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PART II. BIOSYNTHESIS OF HEMOGLOBIN THE BIOSYNTHESIS OF PORPHYRINS DAVID SHEMIN The over-all pathway of porphyrin synthesis in the cell is now known. This paper will first summarize this pathway, with the pertinent evidence, and then consider some further data which may eventually elucidate the details of those reactions which are concerned with porphyrin synthesis. The elucidation of the pathway of porphyrin synthesis was greatly aided, after the initial observations,~~~~3 by the early finding of an in vitro system capable of synthesizing this complicated-looking molecule from its compara- tively simple precursors. It was found that both avian erythrocytes4 and mammalian reticulocytes~ can effect this synthesis in vitro. As these systems were investigated it was found later that hemolyzed preparatiorls6~ ~ and extracts of avian erythrocytesS under proper conditions could also synthesize the porphyrin molecule. Only two precursors, glyc~ne and succinate, are required for all the atoms . of the porphyrin molecule. this was demonstrated by incubating duck ery- throcytes with labeled substrates and then degrading the porphyrin molecule ill a manner by which each carbon atom from a specific position could be isolated. It was found that the carbon atoms of the substrates occupy particu- lar positions in the porphyrin molecule.9~~0 Heme synthesized from glycine-2-C24 was shown to contain eight radio- active 4~~~ carbon atoms in specific positions.9 i~ Samples of heme, synthesized from Calf methyl and C7^J' carboxyl-labeled acetate, which were degraded, re- vealed a labeling pattern from which it was concluded that the acetate was converted to a four-carbon atom unsymmetrical compound via the citric acid cycled Further, it was concluded that this "active" succinate condensed with glycine, in some unknown manner, to form a precursor pyrrole. The relation- ship of porphyrin formation to the citric acid cycle is shown in figure 1. This relationship was documented by studies in which succinate- 1,4-C', succinate-2,3-C2'', a-ketoglutarate-l,2-Cl;, a-ketoglutarate-5-C7'i arid pri- mary carboxyl-labeled citrate were the substrates.6 13 In each of the experi- ments the predicted carbon atoms in the porphyrin contained the Call. The condensation of glycine and the active succinate (Reaction D, fin. 1) , . . . ~ . , . ~ , O divas then Investigated. An consideration of the possible methods of condensa- tion of succinate and glycine which would give rise to a product from which a pyrrole could reasonably be synthesized, a mechanism for detaching the ~ This work was supported by grants from the National Institutes of Health, IJnited States Public Health Service (A-1101, C-8), from the American Cancer Society, from the Rockefeller Foundation and from the Williams-Waterman Fund. 66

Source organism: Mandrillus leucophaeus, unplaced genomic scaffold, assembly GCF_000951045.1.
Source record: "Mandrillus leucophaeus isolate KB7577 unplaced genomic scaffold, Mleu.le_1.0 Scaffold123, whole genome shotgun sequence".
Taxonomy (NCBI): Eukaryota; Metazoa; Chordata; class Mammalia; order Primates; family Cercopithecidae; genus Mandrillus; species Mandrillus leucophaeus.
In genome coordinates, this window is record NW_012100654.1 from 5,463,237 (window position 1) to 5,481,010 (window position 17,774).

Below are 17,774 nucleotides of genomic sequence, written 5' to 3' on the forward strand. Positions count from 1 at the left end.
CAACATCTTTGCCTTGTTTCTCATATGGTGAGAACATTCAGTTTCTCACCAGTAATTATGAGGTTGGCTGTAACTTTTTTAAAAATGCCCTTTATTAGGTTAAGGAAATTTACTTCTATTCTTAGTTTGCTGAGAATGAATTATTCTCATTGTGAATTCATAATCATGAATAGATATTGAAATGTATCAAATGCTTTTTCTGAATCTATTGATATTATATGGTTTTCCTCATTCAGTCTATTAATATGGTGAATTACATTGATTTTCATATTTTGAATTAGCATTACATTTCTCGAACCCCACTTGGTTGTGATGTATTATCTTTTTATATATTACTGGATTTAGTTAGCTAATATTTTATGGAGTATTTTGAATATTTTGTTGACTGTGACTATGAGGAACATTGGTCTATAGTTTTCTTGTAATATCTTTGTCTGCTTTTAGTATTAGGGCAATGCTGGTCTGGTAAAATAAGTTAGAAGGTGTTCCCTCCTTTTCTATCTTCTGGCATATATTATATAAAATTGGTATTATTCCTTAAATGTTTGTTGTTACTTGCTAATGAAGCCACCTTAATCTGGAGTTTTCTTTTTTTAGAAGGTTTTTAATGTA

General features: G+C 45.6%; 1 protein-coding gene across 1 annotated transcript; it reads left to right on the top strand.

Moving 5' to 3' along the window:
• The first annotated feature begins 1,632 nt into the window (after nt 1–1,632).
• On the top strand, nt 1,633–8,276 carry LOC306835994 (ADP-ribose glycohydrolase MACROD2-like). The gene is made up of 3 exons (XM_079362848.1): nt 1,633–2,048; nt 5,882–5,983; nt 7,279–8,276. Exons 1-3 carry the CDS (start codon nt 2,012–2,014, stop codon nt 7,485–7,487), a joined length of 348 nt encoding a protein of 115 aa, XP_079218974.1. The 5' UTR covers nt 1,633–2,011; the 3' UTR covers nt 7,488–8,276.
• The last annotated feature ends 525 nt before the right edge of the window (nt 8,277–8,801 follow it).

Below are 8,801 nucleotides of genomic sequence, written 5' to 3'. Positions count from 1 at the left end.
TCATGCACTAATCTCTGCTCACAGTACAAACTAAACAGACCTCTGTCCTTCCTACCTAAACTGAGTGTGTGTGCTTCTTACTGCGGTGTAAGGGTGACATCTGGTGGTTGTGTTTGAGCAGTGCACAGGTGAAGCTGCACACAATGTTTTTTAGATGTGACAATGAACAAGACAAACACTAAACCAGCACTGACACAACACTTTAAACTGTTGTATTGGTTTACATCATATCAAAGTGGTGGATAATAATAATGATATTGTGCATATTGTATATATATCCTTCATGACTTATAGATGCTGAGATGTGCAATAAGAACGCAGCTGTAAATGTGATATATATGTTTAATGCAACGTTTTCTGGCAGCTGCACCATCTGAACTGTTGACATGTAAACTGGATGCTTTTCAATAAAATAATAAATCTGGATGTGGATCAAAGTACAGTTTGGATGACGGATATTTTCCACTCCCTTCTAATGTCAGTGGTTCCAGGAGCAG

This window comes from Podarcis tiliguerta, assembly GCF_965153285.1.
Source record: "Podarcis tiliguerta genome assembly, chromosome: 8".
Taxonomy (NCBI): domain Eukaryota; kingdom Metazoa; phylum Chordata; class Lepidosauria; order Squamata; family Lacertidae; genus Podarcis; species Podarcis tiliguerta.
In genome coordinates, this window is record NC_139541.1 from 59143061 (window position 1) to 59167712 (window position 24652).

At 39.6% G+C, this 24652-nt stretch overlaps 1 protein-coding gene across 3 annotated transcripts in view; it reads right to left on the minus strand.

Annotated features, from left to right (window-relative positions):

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BIOSYNTHESIS OF PORPHYRINS SHEMIN < . . | (F) ~7 TRICARBOXYLIC ACID CYCLE (F) (A) > oc-Ketoglutarate > Succinyl derivative (D ) 1 + Glycine (E) Pyrroles ~ Protoporphyrin (F) Succinate 1 FIG. 1. The relationship of the tricarboxylic acid cycle and porphyrin formation. carboxyl group of glycine from its a-carbon atom must also be taken into account. This must be considered since the carboxyl group of glycine is not utilized for porphyrin formation and in the initial condensation of glycine with succinate, the whole molecule of glycine is involved. The condensation of succi- {T ~ I C A R BOX Y L I C\ ACID GYCLE ~SU CC I NY L) UREIDO group of purines, SlJCGlN4~E I formate, etc. ~ `~' c(- 1< ETO G LU T A R A T E ~ f G/ycine -\ /SUCCI NATE- H th e 1-ca rbon ato m toy G L YC I N E HOOC-CH2- CH2-C - C - COOH ~ I _ gOOC-CH2-CH2-C- CHO o k e t o - 9 ~ u t o r a I d e h y d e / ~ A ~ ~ ~ 1501 HOOC- CH2_CH2_C_C0OH o Ct - keto-glutaric acid ~-amino-~-keto ad ~ pic acid ( I J-co2 HOOC-CH2-CH2- ~C, -CH2NH2 o c; - amino - levulinic aci d ( I: ) P O R P H Y R I I\J FIG. 2. The Succinate-G!ycine cycle: a pathway for the metabolism of glycine.